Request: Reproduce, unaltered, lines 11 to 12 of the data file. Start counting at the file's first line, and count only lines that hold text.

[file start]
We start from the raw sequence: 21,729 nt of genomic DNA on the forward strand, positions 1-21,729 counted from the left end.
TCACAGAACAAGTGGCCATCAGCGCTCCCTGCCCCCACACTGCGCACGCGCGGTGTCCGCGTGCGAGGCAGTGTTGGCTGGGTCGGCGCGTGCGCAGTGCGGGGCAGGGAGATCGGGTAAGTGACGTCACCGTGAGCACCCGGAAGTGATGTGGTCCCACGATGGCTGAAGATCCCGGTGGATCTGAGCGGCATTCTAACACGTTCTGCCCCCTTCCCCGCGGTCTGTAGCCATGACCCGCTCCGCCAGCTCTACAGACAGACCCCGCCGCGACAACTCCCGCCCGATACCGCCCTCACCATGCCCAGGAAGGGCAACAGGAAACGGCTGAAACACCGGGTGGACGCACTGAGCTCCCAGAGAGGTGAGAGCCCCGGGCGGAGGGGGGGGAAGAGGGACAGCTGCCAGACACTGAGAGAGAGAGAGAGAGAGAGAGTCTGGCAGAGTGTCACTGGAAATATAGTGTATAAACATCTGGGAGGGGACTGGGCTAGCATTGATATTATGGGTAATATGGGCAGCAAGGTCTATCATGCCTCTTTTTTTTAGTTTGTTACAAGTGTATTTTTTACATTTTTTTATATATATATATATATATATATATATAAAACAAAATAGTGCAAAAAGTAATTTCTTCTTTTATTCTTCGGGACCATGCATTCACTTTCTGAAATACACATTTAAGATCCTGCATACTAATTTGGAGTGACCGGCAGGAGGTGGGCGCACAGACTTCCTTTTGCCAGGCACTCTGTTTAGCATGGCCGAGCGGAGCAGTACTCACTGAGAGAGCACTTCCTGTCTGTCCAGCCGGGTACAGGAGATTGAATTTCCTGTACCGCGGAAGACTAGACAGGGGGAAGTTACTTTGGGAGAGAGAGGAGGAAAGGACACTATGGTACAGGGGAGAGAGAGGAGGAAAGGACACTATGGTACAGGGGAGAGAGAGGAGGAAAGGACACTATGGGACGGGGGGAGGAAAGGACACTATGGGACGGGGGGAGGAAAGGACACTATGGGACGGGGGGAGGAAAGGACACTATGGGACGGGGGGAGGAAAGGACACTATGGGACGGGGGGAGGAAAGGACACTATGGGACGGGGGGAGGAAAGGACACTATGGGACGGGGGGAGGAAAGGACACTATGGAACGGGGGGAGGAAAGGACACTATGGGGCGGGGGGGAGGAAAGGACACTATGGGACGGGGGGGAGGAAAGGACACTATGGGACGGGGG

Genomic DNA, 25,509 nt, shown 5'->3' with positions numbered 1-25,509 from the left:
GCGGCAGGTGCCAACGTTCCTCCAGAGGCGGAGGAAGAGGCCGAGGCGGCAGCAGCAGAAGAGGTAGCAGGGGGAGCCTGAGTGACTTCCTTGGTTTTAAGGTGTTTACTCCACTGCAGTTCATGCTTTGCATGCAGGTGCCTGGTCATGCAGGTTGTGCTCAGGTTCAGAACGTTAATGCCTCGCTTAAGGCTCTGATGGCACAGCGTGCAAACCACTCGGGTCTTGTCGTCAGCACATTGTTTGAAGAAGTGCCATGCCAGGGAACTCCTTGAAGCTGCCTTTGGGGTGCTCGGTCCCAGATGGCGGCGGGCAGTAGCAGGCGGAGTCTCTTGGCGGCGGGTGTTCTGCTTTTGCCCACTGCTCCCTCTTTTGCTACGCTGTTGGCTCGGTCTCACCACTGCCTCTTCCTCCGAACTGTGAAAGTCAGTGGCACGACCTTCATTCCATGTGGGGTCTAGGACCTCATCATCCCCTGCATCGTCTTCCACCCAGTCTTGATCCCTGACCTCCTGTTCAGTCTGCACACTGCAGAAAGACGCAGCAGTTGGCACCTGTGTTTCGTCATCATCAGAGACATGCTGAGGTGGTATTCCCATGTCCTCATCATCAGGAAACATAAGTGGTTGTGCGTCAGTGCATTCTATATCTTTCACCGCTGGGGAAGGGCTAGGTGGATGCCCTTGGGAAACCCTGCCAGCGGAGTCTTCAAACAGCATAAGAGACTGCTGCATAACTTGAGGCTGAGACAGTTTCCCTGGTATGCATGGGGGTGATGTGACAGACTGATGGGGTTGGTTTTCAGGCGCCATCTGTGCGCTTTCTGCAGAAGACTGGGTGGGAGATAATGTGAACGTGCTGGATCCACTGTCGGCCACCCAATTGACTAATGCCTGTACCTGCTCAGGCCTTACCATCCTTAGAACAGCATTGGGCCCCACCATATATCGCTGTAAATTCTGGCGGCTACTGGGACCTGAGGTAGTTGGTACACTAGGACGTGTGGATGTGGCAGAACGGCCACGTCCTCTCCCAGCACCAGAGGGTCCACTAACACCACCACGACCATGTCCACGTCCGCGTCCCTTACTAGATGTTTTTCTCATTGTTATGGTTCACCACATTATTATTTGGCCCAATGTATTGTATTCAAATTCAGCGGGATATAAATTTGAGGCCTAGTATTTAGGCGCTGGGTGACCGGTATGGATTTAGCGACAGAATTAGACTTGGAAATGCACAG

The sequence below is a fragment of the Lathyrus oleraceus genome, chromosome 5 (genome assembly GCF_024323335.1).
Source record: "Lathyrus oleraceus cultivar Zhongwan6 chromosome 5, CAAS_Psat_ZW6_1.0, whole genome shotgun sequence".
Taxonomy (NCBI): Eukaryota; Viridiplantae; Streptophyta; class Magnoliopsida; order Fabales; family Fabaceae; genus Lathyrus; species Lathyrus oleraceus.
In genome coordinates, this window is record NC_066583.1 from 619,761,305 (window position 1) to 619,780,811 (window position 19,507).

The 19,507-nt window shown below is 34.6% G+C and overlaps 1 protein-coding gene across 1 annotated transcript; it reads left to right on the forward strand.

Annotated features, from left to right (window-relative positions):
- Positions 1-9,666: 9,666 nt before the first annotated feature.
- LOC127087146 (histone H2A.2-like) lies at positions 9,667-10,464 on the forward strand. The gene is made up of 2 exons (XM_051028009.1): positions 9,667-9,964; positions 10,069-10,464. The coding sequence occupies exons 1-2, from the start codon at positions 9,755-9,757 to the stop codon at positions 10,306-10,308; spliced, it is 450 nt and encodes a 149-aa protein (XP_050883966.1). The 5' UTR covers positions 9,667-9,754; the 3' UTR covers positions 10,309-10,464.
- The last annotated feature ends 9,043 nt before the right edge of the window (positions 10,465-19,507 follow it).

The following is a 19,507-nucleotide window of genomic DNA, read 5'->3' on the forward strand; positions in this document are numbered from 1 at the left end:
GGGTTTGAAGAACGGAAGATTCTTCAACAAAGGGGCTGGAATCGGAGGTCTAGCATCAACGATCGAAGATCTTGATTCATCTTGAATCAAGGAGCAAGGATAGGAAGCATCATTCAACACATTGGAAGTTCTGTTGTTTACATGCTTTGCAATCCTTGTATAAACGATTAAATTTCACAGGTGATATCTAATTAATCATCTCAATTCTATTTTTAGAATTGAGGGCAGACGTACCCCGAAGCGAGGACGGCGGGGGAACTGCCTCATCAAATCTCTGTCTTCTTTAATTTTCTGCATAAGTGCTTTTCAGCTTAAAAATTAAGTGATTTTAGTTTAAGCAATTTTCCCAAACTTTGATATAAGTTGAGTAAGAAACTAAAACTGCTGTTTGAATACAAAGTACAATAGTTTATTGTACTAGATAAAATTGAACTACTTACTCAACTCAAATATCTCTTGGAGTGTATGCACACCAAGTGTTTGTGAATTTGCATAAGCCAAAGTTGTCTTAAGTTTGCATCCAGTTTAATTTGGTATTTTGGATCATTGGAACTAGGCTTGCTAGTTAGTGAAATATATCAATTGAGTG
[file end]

- Positions 1-9,666: 9,666 nt before the first annotated feature.
- LOC127087146 (histone H2A.2-like) lies at positions 9,667-10,464 on the forward strand. The gene is made up of 2 exons (XM_051028009.1): positions 9,667-9,964; positions 10,069-10,464. The coding sequence occupies exons 1-2, from the start codon at positions 9,755-9,757 to the stop codon at positions 10,306-10,308; spliced, it is 450 nt and encodes a 149-aa protein (XP_050883966.1). The 5' UTR covers positions 9,667-9,754; the 3' UTR covers positions 10,309-10,464.